Michelle: Yeah, it comes in like a, like a giant chapstick. I don’t have one handy right now. That’s really great. Yeah. And it just says like, keep your udders feeling like nipples. And it just, yeah, it melts on like really smooth. It doesn’t like, cause like you’re saying with the microbiome, like I don’t like it when the ointments.

It’s almost like create a seal, you know, so we made it so that it was still like breathable, but it’ll give you a little bit of extra moisture.

Jenny: It has chamomile and some cucumber oil extract in it. So it’s got like really great properties and then really strong moisturizers just to help keep that nipple skin healthy without being like a big paste that you’re spreading everywhere.

Maureen: Yeah. Well, you know, so you mentioned, you know, just now about. All food grade ingredients, and we’ve kind of skirted around the topic of what is in this and how safe is it for baby and all of that. So I kind of want to look at that a little bit. Obviously, you believe this is safe because you’re selling it, but what was the process that you went through to find out, like, are these ingredients safe?

Can they be in frozen milk we’re storing? Can they be swallowed by baby? I’m very curious about that.

Michelle: Yeah, so, first off, we made sure that, you know, it’s a very fine mist so that, and it won’t get into the milk hardly at all because it’s kind of sticking to the flange, right? And then the milk is just sliding right over the oil.

We made sure that there’s such a small amount in it so that, you know, those pumping sessions, Where you pump like a half an ounce or something, you know, you get done and you’re like, ah, like what but even, you know, even with just that little bit, we didn’t want it to change like the consistency of the milk, you know?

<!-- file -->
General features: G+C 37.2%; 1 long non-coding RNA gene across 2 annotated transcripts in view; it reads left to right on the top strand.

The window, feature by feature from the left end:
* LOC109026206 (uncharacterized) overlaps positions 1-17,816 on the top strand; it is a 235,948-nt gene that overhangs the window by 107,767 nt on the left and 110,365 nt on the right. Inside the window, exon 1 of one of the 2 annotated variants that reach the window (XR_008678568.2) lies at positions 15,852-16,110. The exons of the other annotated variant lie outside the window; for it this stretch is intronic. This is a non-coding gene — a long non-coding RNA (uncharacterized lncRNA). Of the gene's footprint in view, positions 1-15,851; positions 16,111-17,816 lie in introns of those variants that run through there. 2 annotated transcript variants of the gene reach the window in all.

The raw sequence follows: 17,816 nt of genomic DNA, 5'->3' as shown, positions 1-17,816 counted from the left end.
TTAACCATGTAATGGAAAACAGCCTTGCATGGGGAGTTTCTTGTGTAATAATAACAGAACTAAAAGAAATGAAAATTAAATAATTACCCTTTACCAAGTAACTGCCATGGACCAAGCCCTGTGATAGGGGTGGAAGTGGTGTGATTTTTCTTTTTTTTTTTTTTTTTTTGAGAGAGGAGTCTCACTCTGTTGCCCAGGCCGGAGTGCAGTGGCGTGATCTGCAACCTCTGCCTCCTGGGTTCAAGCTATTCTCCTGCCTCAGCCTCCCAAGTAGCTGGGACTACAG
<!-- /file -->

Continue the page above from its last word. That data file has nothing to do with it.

So we made sure that it was just like such a small amount in there so that, you know, it didn’t make the milk overall seem oily or anything like that. We also, you know, made sure that all of our ingredients. were not things that were common allergens. We made sure that everything’s like organic, super high quality.

We consulted tons of lactation consultants just to be like, do you foresee like any interactions here? Talk to my OB about it. Like we talked to all sorts of people. I have a friend that’s works at Similac, you know, for Abbott and kind of ran it by him. He’s a nutritionist there. I had another guy in my neighborhood that is a food chemist.

That is his job. So talk to him about it. We have done quite a bit of covering our bases and then just overall made sure that. Even though it is safe and wonderful and we have not had any issues over the years and people by far and away are praising it for, like Jen said, like, I was going to give up and now we’re six months later and I’m still pumping and like, I’ve met my goal, you know, and Yeah, it’s just we, we really dug into it to make sure that it was great and we’ve gotten the green light, I mean, across the board.

Heather: Well, and also breast milk is alive. You know, this is something we have to remind people of all the time because they think about milk that’s stored like they’re, Pasteurized milk that’s in the fridge and it’s not, you know, and especially we take into consideration the age of the baby as far as like how you’re pumping, the cleanliness of pumping, how many times you sanitize your pump parts.